Twitter Releases Pants 1.0 Polyglot Build Tool

| by Michael Redlich Follow 15 Followers on May 28, 2016. Estimated reading time: 1 minute |

Five years in the making, Twitter has released the milestone version 1.0 of their Pants build tool. Occupying a similar space as popular build systems like Maven, Gradle, and Ant, Pants distinguishes itself with support for languages such as C/C++, Java, Python, and Scala. Twitter cites the need for scalability as the driving force behind Pants.

Some of the features introduced in this release include:

  • An easier installation process (more details below).
  • A redefined, consistent deprecation policy.

Twitter initiated the development of Pants when they discovered the build tools they were using at the time couldn’t scale to their growth they were experiencing.  After two years of internally developing Pants for their own use, Twitter contributed Pants to the open source community.

Pants addresses the challenges of maintaining code in a single, large repository (also known as a “monorepo”).  Performance of a complex build can quickly degrade if the version control system and build tool aren’t scalable to meet growth.  Pants can build a large monorepo, by employing features such as fine-grained dependency management, concurrent task execution, and incremental compilation.  Many other popular build systems weren’t designed for this purpose.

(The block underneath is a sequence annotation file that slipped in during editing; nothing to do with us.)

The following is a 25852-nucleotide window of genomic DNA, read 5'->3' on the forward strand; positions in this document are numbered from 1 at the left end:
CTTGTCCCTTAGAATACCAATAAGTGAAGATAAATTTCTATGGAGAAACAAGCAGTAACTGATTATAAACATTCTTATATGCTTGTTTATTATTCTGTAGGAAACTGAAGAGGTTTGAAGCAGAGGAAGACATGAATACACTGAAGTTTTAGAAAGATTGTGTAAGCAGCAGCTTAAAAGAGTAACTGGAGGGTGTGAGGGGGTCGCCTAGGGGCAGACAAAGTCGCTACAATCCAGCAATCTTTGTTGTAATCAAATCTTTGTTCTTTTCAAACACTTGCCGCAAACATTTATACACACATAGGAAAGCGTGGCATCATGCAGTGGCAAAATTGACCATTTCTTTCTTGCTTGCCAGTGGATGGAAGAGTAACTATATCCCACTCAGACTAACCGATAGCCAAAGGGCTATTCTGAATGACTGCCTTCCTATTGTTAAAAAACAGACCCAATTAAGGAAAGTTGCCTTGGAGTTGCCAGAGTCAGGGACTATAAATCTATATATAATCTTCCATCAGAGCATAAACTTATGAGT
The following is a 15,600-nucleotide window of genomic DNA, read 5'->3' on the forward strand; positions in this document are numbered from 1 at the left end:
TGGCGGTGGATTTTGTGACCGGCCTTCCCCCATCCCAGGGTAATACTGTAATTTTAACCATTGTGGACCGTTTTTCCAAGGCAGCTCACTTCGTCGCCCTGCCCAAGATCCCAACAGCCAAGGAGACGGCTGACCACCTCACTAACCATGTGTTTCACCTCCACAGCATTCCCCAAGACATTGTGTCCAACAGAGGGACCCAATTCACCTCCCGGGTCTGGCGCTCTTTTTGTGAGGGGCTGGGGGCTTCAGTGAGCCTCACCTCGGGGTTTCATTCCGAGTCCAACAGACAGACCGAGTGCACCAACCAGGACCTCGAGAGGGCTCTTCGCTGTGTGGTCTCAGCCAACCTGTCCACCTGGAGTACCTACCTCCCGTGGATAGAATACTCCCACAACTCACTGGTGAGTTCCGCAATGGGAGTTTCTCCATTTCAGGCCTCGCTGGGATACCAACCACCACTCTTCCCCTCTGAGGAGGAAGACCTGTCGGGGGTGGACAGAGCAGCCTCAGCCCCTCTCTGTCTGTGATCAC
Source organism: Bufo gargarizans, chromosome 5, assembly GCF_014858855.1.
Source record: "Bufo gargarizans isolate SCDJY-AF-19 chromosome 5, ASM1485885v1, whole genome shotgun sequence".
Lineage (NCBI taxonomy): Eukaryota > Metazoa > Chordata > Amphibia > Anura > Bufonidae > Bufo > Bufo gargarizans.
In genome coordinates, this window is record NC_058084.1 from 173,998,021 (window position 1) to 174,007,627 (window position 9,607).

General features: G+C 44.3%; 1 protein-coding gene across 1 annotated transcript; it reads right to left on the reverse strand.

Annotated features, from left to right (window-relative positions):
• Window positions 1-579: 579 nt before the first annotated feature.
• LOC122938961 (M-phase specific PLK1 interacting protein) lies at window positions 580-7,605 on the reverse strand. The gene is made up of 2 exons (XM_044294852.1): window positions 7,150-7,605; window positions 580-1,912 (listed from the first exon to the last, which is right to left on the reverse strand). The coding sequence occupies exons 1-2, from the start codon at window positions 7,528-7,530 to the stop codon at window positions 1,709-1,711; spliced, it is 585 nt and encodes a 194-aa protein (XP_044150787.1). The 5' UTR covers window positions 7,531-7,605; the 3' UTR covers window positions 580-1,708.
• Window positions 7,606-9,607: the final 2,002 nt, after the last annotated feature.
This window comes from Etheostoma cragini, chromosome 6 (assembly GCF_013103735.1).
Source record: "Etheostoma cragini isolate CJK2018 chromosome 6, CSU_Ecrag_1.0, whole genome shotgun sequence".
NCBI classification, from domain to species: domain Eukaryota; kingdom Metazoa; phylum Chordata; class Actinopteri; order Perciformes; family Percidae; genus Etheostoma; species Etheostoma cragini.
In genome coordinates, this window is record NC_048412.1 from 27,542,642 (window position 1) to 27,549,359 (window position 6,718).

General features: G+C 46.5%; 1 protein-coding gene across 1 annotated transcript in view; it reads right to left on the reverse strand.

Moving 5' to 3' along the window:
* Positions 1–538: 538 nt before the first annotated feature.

Pants can be integrated into existing Java projects, because it recognizes standard source and testing directory naming conventions such as Gradle’s src/main/java and src/test/java.  For developers interested in migrating from Maven to Pants, there are instructions on their website. IntelliJ IDEA users will appreciate the Pants plug-in for the popular IDE.

Pants can be installed in the root folder of any new or existing project as follows:

curl -L -O && chmod +x pants && touch pants.ini

This installation automatically establishes a local executable of Pants with the appropriate permissions and creates an empty pants.ini file ready for editing.

Despite the fact that there is no support for Windows OS, the Pants community is committed to supporting developers using Linux and Mac OS X getting started with Pants.  There are several ways that developers can contribute to the project or request help, namely:

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Hilarious by William Smith

As a Brit I have to say the name "pants" - as in "Twitter's build tool is completely pants" is, um, unfortunate.

Funny though.

Re: Hilarious by Dan Mendes

its not a very nice name to google

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